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Drunk on the day we just had, we headed back to the barn for another feast until the sky. Desperate not to finish the day just yet, we dandered down to the village to watch the locals play bowls (or boules if you want to get technical) and drank coffee while the stars came out. Finally shattered, we fell in to our beds, thoroughly satisfied that sisters really do make the best travelling companion. Even if their driving might terrify us.

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Stay tuned for another French post coming soon…

A Guide to Croatia

A Guide to Croatia

Andrew and I arrived back from Croatia a few days ago and I still feel like I’m still recovering from our jam-packed week! It was a hectic time because as usual I like to see and do as much as I can when I’m in a new country which means lots of moving around and lots of sweating. It was all worth it though because we saw some spectacular sites and there were a few pinch-myself moments along the journey.

 

I will break our travels in to the different places we were so you can skip along to parts that might be more relevant to your getaway. As we only had a week we were only able to see Split, Hvar and Vis but this felt like more than enough without spending our whole holiday on a boat!

 

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Split

We flew in to Split, the second largest city in Croatia, and because we went in July the streets were bursting with people. As always we used Airbnb and we had a great wee apartment that was just up the hill from the Dicoletian Palace, which forms a part of the city centre, so it was really quiet. We even had a little courtyard out the back which we sadly didn’t get to make use of because we were coming and going so much.

 

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We only had 2 nights in Split although I felt like this was enough for me since it’s such an easy place to walk around and explore on foot. The Palace is an UNESCO World Heritage monument that was initially built by the Roman emperor Diocletian at the turn of the 4th century AD – fuckin’ old. Now the place is inhabited by locals and their businesses within the walls and the streets are hiving with activity. We landed at night and went straight in to the old town around the Palace and couldn’t believe our eyes – it felt like we had been transported back in time. The pavements had been shined with centuries worth of feet that had fallen on the limestone streets, there was live music with people dancing in the square, there was candles within the walls of hidden alleyways… Save for the fashion and designer shops along the streets, it would have been difficult to know what year we were in.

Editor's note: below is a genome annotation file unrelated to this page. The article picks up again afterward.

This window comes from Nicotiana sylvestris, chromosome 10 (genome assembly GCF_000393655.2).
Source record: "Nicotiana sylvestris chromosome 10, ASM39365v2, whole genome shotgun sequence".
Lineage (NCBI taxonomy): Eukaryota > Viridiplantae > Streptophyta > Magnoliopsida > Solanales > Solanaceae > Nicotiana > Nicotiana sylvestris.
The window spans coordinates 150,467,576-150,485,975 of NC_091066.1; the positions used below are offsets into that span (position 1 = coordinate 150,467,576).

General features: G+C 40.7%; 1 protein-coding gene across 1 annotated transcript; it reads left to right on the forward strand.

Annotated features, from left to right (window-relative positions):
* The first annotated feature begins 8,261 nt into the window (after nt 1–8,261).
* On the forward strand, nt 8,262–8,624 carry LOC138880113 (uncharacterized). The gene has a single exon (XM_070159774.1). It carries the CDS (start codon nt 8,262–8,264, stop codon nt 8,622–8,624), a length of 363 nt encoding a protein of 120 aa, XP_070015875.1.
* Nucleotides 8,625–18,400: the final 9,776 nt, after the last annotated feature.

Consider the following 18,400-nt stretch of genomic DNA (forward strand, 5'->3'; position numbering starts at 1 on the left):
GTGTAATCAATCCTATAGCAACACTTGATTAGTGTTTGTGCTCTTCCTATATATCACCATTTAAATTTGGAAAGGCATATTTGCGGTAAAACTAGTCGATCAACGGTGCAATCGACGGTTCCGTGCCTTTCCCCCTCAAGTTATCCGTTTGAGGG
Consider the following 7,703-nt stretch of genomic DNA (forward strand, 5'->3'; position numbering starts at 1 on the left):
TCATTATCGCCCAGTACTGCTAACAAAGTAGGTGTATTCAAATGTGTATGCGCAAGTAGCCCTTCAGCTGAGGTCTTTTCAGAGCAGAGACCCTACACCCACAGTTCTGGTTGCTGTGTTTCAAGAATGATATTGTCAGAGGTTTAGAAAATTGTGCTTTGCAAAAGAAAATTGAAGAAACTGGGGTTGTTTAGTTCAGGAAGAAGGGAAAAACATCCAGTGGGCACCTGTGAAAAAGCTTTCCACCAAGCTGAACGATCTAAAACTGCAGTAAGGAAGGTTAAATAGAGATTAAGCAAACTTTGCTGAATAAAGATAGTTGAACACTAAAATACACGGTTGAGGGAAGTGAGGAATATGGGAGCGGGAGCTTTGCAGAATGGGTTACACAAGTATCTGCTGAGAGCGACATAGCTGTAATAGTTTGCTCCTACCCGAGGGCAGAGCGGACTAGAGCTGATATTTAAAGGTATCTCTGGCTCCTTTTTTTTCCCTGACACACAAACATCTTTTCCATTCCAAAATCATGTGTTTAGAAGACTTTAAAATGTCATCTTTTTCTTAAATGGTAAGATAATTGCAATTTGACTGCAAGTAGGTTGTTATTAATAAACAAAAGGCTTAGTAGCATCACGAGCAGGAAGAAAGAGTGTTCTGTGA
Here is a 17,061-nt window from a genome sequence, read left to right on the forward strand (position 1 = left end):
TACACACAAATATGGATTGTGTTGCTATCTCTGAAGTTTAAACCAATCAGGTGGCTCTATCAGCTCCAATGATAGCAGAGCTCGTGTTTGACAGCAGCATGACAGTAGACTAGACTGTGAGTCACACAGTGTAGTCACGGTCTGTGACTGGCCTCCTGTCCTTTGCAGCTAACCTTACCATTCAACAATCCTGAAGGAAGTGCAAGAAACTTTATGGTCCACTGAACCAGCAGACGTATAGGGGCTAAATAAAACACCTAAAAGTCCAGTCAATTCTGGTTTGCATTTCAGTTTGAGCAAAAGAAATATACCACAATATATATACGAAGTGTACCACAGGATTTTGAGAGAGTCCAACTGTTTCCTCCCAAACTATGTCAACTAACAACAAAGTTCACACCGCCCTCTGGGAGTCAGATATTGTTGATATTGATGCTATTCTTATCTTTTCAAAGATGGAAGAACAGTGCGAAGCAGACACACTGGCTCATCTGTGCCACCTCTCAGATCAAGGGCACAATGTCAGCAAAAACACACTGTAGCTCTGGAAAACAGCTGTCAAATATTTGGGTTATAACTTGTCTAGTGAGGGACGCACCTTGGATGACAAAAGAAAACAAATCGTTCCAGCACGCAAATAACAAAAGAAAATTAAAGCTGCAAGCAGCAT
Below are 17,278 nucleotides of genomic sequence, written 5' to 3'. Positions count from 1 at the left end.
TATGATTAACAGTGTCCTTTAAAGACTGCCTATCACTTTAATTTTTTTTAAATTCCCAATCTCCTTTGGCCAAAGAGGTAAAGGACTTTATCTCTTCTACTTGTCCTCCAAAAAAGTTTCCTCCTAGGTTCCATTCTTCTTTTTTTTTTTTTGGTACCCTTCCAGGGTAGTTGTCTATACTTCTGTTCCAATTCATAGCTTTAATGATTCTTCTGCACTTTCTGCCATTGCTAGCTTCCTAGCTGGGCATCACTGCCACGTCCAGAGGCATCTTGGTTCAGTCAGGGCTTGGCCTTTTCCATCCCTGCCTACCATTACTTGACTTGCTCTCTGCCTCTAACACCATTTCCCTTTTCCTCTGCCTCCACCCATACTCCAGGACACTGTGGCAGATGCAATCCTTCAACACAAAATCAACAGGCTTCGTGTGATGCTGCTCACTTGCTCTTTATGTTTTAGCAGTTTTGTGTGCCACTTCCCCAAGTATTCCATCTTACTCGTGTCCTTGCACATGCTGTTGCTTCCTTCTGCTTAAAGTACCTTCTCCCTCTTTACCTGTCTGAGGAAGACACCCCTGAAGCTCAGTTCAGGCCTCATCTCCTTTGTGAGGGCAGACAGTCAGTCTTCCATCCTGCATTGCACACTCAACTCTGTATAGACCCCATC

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The following day we decided to make our own way to Krka National Park instead of booking a tour. Smug with ourselves thinking of all the money we probably saved, we ended up spending too much time working out the Croatian bus system and wished we had have just booked a tour! This is something I definitely would advise anyone intending to pay a visit to the park! We had to go via Trogir in the morning which wasn’t so bad since Trogir is like a mini Venice and breathtakingly beautiful. However we quickly realised that the bus timetables in Dalmatia ain’t too reliable and ended up just getting a taxi to Krka for fear we’d miss out on too much at the park.

 

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The taxi cost us about 30 euro to travel about 70km which isn’t a lot but it definitely made us less smug. Our taxi driver was called Boris and although he had little English, he was super lovely. He stopped for us to take photos which made us forget all his unfunny jokes about him being an illegal taxi driver (HAHAHAHA). Once we got to the National Park it was another 15 euro each to get in and then get the bus to the trail that takes you to the main waterfalls.

 

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Out of all the things we did in on our trip, this is the one activity I wouldn’t be raving about because of how busy it was. The trail was really crowded at parts and you had to wait a while to take a photo at the best spots. Although the waterfalls were stunning and it was a great experience to swim in the crystal clear water of the river, the amount of people around us made it a little less serene than we were anticipating. I would recommend not going during peak season and maybe renting a car with some others so you can explore the park a little better. For us, July just isn’t the month to go here. As well as that we had to make the bus trek back through Sibenik and overall it took us over 2 hours getting home – knackering!